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Nixon’s speech

  1. Syntax

Nixon’s speech is 4,583 words long, the second longest after Lincoln’s, with 227 sentences and 20 words on average per sentence. In terms of syntax, the speech is more similar with Truman’s than with Kennedy’s, as there is an ample number of short sentences (less than 10 words), and the sentence structure uses coordination rather than subordination. Often, it is these sharp, short sentences, which appeal to the audience.

Ultimately, this would cost more lives. It would not bring peace; it would bring more war.

As for the syntactic strengths, if Roosevelt’s speech with 700 words had no words to spare or to add as their precise use gave them strength, then Nixon needs every word in his speech, be it over four thousand, as that is where his strength comes from. Nixon explains, confirms and justifies over and over rendering futile any counter arguments and hammering it home in filibuster-like fashion.

Nixon describes briefly the issue (9%) and moves onto more important topics such as steps that failed (20%), our plan (21%) and finally justification taking up 25% of his speech. Chart 8.25 also shows him allotting 16% of his speech to appeal to an American values, using short paragraphs or sentences of motivational talk between the topics of justification or plans, to keep reminding the audience of the ‘big picture.’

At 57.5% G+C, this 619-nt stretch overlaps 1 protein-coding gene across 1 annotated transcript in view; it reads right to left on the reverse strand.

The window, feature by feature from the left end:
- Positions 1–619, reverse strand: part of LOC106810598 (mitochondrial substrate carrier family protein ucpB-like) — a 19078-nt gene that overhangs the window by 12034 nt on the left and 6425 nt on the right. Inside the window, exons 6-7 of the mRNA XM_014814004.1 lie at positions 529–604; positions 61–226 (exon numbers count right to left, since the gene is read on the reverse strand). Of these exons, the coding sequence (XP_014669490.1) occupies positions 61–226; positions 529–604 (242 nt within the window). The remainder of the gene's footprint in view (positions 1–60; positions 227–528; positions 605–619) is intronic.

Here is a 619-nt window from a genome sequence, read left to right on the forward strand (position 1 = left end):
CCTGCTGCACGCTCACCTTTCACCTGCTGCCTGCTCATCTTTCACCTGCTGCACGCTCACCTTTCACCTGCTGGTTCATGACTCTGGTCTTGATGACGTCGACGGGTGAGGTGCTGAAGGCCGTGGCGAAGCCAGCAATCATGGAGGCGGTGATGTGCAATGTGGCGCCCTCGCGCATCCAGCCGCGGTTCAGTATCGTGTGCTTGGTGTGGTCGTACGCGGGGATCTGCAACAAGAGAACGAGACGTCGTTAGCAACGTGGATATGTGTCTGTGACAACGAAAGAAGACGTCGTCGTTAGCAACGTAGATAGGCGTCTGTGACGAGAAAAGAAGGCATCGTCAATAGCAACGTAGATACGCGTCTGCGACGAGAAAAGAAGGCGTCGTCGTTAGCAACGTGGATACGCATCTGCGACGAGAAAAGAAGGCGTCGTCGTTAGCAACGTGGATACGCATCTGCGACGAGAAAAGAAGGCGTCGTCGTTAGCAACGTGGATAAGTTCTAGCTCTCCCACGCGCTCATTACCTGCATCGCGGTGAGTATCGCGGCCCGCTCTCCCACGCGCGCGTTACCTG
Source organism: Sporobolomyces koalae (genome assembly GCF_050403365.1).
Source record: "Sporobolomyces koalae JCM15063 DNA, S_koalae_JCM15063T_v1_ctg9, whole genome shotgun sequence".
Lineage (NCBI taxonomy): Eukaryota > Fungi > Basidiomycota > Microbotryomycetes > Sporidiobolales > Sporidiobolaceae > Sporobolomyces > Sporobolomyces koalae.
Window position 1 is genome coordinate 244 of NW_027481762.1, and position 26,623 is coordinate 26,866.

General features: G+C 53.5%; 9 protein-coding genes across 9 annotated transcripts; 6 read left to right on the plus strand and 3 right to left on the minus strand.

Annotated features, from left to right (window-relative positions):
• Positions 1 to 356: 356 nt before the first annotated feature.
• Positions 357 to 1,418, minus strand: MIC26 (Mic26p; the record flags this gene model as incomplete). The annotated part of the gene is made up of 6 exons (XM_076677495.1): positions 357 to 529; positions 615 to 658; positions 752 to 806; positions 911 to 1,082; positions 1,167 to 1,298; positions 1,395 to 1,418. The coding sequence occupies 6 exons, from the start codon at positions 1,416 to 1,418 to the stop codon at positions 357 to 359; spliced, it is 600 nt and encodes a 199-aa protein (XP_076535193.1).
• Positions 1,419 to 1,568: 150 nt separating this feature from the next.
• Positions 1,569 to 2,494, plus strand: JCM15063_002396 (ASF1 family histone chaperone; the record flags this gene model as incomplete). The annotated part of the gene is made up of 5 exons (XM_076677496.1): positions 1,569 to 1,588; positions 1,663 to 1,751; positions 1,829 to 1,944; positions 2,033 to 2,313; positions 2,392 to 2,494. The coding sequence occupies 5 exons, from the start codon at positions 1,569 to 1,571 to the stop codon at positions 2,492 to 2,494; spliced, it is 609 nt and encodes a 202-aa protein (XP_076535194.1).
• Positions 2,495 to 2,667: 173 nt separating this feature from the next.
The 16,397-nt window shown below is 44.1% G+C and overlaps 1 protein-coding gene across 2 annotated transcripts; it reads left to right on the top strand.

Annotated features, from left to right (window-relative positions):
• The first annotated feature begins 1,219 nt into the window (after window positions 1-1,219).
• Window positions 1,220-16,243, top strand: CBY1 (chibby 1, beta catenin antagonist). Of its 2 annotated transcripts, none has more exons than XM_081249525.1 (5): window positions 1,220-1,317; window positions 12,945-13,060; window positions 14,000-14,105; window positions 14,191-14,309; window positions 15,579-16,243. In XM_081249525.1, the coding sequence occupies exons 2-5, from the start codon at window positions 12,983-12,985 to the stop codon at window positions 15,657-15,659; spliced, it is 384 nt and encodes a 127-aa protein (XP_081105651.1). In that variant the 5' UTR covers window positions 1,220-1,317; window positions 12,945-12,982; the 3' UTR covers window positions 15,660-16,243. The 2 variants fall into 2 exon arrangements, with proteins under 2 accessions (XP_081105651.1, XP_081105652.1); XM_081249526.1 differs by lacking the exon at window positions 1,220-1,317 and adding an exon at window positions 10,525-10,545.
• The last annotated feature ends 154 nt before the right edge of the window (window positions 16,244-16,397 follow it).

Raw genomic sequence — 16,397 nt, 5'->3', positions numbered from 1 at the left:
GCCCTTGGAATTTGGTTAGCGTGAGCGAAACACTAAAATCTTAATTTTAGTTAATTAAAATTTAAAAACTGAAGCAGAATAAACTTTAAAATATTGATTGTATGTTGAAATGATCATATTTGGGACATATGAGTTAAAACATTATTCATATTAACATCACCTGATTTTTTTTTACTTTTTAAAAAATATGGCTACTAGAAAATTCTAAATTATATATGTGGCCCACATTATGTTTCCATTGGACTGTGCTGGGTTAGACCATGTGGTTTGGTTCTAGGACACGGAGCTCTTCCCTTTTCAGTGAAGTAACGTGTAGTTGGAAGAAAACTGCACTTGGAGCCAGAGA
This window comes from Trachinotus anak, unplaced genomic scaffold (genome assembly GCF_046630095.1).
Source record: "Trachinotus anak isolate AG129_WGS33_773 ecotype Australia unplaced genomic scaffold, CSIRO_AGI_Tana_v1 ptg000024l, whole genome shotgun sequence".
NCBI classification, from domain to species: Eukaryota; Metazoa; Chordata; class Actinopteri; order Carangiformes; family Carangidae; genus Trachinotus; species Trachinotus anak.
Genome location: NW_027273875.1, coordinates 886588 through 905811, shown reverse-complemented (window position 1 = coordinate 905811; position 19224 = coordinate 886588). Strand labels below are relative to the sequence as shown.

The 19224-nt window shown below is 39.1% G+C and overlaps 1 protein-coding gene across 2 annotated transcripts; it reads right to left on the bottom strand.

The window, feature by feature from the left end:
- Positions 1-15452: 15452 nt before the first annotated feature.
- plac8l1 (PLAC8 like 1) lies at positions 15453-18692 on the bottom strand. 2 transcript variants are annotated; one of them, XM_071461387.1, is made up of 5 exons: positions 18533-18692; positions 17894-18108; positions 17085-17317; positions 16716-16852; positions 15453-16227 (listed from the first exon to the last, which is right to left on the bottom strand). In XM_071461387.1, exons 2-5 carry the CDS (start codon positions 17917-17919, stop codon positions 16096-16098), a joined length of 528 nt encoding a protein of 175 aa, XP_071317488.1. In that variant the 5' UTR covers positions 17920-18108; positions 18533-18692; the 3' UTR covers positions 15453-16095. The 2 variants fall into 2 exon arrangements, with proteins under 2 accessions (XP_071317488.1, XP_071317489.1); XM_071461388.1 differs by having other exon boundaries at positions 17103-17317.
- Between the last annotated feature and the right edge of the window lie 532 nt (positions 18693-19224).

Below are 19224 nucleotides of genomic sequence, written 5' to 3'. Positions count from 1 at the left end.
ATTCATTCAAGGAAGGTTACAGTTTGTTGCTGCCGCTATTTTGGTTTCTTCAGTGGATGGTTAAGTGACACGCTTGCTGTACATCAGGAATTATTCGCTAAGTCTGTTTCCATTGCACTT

Chart 8.25

There is very little of passive voice as Nixon is not afraid to point fingers and use agents in almost every sentence. The organization of the discourse is for the most part logical, governed by diachronic approach, sometimes going back in time but in an organized manner. Irritating are the length of the speech and the topics covered as they do not always pertain to the issue at hand. Nixon uses this speech as an opportunity to announce in great detail the elements of the Nixon doctrine including its success, to cite letters to or from presidents or to disclose earlier personal initiatives on the Vietnam War, all in order to provide justification for staying in Vietnam.

      1. Semantics

If Roosevelt’s speech was precise, Kennedy’s speech was traditional and Truman’s speech was informal, then Nixon’s speech is friendly and frank. He is the first president to use well as a discourse marker and also to use a question-answer approach, giving the speech an impression of a dialogue, such as in the example below.

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